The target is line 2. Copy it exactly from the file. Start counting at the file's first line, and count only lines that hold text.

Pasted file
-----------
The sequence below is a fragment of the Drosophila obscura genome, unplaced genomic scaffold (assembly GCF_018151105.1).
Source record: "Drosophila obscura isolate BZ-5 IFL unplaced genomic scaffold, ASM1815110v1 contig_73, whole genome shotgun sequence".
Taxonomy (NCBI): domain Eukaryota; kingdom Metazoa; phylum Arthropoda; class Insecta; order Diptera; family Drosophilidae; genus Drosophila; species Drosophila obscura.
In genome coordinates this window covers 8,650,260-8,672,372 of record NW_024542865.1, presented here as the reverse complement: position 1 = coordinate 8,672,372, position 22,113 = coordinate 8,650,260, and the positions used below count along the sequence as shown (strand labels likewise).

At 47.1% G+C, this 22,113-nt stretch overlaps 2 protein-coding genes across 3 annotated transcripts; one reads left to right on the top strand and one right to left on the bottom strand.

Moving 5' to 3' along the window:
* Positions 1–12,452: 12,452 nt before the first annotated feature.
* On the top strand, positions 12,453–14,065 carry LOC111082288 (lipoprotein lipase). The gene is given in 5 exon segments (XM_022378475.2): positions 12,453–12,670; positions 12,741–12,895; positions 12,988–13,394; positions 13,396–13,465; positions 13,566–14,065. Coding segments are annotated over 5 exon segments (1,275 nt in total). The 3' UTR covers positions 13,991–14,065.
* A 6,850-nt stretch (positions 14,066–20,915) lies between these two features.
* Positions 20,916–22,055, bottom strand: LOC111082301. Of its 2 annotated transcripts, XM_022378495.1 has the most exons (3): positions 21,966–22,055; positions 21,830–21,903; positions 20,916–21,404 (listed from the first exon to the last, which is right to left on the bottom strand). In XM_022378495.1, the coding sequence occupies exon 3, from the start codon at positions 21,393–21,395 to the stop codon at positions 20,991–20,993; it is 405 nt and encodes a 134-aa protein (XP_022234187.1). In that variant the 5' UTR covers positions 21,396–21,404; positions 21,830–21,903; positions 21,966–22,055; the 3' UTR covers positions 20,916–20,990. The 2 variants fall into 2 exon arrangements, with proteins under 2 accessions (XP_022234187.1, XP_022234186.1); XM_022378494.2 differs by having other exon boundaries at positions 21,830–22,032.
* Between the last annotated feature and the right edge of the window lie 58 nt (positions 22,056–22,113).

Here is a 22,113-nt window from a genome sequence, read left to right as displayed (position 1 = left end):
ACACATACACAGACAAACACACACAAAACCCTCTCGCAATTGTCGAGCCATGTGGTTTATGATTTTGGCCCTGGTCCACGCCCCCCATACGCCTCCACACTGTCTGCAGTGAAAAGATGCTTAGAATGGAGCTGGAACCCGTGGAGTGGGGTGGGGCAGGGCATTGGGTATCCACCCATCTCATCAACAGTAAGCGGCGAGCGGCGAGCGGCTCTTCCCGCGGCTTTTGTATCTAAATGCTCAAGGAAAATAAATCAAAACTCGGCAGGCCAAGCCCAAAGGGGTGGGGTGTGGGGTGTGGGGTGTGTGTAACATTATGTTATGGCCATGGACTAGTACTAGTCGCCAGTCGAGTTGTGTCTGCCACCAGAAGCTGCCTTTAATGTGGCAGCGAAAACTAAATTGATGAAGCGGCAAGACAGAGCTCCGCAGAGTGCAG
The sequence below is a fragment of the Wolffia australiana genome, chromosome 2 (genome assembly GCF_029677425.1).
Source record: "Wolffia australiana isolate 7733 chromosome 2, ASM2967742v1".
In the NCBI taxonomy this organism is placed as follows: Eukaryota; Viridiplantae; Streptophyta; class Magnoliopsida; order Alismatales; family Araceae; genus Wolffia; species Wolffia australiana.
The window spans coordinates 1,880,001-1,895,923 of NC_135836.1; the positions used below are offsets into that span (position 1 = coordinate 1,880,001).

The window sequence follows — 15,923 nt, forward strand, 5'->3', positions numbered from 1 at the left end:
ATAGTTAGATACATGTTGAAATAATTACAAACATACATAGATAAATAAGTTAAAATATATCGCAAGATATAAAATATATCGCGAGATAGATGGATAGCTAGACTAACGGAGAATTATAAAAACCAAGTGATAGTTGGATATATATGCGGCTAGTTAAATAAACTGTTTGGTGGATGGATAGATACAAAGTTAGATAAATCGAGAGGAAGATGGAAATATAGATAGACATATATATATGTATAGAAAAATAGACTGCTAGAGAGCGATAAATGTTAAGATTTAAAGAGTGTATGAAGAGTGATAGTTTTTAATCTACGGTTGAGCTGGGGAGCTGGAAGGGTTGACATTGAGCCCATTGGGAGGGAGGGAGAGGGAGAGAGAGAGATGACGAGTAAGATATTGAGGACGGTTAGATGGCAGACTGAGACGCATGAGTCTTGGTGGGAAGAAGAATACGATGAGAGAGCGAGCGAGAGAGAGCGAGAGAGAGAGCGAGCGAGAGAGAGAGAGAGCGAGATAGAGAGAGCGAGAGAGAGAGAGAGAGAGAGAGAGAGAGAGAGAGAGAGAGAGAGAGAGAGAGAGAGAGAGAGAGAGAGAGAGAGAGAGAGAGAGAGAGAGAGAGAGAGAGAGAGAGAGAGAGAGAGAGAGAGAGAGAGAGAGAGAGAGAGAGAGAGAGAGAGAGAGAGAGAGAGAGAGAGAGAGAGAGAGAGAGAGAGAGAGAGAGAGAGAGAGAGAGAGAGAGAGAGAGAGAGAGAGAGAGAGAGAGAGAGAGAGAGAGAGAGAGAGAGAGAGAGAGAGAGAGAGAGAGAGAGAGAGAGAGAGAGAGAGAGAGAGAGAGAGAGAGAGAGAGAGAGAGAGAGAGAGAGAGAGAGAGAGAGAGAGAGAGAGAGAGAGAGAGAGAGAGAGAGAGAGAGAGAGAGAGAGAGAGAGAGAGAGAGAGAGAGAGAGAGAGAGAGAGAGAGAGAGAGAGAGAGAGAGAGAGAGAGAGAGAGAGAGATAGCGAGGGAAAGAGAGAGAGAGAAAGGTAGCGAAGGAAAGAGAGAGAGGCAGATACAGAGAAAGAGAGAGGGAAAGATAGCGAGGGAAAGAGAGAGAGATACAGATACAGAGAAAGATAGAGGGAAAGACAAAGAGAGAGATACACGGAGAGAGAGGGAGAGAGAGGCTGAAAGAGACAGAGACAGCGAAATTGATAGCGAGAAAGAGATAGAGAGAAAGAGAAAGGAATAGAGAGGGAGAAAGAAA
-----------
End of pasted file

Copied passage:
Source record: "Drosophila obscura isolate BZ-5 IFL unplaced genomic scaffold, ASM1815110v1 contig_73, whole genome shotgun sequence".